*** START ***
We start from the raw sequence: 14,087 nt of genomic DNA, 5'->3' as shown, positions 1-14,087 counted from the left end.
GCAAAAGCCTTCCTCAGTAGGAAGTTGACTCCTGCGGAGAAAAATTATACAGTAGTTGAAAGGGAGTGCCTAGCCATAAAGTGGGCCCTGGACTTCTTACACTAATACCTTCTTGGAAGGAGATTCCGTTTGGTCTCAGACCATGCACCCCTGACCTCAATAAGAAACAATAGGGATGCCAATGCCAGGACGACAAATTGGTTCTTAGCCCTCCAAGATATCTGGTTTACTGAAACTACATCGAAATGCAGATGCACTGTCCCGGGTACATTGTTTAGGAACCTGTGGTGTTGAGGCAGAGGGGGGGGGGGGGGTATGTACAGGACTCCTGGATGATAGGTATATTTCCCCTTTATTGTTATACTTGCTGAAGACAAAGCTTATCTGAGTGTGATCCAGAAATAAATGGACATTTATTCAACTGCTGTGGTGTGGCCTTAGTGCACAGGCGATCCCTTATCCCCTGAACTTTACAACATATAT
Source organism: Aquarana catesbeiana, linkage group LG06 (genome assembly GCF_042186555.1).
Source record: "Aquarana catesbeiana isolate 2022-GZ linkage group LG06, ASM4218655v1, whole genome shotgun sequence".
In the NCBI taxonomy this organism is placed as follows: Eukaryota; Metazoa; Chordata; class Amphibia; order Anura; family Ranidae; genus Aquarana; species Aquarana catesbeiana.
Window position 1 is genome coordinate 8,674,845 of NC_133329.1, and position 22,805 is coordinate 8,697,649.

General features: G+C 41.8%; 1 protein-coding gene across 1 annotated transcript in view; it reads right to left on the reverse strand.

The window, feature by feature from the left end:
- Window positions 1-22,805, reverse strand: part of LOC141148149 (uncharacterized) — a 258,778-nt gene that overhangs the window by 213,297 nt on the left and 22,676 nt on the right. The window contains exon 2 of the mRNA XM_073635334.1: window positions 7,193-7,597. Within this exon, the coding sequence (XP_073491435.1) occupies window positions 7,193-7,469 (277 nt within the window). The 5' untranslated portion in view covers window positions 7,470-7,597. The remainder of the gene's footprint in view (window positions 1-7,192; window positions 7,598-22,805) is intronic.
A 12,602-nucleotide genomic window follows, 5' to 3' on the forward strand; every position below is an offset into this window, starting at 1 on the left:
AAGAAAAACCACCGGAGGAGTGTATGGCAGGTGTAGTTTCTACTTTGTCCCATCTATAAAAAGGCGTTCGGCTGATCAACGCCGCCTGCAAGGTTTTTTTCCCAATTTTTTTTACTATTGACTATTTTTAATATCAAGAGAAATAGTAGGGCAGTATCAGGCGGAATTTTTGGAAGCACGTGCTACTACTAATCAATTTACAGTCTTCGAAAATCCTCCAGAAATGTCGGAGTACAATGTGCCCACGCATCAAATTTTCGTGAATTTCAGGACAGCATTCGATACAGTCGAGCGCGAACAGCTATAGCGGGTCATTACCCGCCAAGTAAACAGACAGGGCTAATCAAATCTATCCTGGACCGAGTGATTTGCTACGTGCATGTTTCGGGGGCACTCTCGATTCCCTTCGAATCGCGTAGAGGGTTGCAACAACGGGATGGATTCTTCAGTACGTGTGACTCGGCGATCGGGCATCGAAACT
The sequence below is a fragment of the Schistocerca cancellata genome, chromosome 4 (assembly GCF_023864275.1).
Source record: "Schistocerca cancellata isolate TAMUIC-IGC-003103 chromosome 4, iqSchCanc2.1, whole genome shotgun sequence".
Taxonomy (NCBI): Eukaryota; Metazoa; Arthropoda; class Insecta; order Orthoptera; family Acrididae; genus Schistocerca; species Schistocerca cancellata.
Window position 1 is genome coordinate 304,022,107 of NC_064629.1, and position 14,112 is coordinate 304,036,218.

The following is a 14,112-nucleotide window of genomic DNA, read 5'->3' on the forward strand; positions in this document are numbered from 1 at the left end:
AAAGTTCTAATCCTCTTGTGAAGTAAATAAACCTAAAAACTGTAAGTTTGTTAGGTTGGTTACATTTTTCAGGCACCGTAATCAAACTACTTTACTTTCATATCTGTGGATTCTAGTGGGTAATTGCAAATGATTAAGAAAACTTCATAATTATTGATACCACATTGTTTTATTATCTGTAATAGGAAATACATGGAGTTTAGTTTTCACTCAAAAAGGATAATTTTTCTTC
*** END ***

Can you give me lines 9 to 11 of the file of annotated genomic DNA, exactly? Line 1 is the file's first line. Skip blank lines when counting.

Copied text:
- Window positions 1-22,805, reverse strand: part of LOC141148149 (uncharacterized) — a 258,778-nt gene that overhangs the window by 213,297 nt on the left and 22,676 nt on the right. The window contains exon 2 of the mRNA XM_073635334.1: window positions 7,193-7,597. Within this exon, the coding sequence (XP_073491435.1) occupies window positions 7,193-7,469 (277 nt within the window). The 5' untranslated portion in view covers window positions 7,470-7,597. The remainder of the gene's footprint in view (window positions 1-7,192; window positions 7,598-22,805) is intronic.
A 12,602-nucleotide genomic window follows, 5' to 3' on the forward strand; every position below is an offset into this window, starting at 1 on the left:
AAGAAAAACCACCGGAGGAGTGTATGGCAGGTGTAGTTTCTACTTTGTCCCATCTATAAAAAGGCGTTCGGCTGATCAACGCCGCCTGCAAGGTTTTTTTCCCAATTTTTTTTACTATTGACTATTTTTAATATCAAGAGAAATAGTAGGGCAGTATCAGGCGGAATTTTTGGAAGCACGTGCTACTACTAATCAATTTACAGTCTTCGAAAATCCTCCAGAAATGTCGGAGTACAATGTGCCCACGCATCAAATTTTCGTGAATTTCAGGACAGCATTCGATACAGTCGAGCGCGAACAGCTATAGCGGGTCATTACCCGCCAAGTAAACAGACAGGGCTAATCAAATCTATCCTGGACCGAGTGATTTGCTACGTGCATGTTTCGGGGGCACTCTCGATTCCCTTCGAATCGCGTAGAGGGTTGCAACAACGGGATGGATTCTTCAGTACGTGTGACTCGGCGATCGGGCATCGAAACT